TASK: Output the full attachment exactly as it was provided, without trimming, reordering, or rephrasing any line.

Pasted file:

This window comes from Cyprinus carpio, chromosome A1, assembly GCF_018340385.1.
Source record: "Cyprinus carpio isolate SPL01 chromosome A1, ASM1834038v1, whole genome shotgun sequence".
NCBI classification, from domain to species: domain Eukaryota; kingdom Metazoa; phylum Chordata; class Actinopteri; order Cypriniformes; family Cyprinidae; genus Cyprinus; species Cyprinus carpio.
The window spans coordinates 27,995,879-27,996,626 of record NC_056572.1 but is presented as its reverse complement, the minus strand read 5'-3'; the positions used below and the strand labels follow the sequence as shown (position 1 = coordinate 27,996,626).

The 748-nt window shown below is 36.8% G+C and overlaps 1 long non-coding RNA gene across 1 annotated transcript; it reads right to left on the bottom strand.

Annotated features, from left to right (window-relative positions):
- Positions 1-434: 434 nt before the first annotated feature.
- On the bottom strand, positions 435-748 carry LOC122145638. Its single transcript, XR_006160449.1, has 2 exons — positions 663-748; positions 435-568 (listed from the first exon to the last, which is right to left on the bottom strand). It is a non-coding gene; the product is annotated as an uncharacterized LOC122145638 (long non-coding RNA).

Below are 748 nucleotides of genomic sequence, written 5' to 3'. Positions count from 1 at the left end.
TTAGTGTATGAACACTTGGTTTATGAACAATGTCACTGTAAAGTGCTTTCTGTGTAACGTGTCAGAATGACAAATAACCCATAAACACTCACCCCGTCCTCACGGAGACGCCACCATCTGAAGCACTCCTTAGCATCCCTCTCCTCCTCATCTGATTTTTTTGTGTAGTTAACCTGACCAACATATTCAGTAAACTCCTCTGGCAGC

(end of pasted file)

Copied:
This window comes from Cyprinus carpio, chromosome A1, assembly GCF_018340385.1.
Source record: "Cyprinus carpio isolate SPL01 chromosome A1, ASM1834038v1, whole genome shotgun sequence".
NCBI classification, from domain to species: domain Eukaryota; kingdom Metazoa; phylum Chordata; class Actinopteri; order Cypriniformes; family Cyprinidae; genus Cyprinus; species Cyprinus carpio.
The window spans coordinates 27,995,879-27,996,626 of record NC_056572.1 but is presented as its reverse complement, the minus strand read 5'-3'; the positions used below and the strand labels follow the sequence as shown (position 1 = coordinate 27,996,626).

The 748-nt window shown below is 36.8% G+C and overlaps 1 long non-coding RNA gene across 1 annotated transcript; it reads right to left on the bottom strand.

Annotated features, from left to right (window-relative positions):
- Positions 1-434: 434 nt before the first annotated feature.
- On the bottom strand, positions 435-748 carry LOC122145638. Its single transcript, XR_006160449.1, has 2 exons — positions 663-748; positions 435-568 (listed from the first exon to the last, which is right to left on the bottom strand). It is a non-coding gene; the product is annotated as an uncharacterized LOC122145638 (long non-coding RNA).

Below are 748 nucleotides of genomic sequence, written 5' to 3'. Positions count from 1 at the left end.
TTAGTGTATGAACACTTGGTTTATGAACAATGTCACTGTAAAGTGCTTTCTGTGTAACGTGTCAGAATGACAAATAACCCATAAACACTCACCCCGTCCTCACGGAGACGCCACCATCTGAAGCACTCCTTAGCATCCCTCTCCTCCTCATCTGATTTTTTTGTGTAGTTAACCTGACCAACATATTCAGTAAACTCCTCTGGCAGC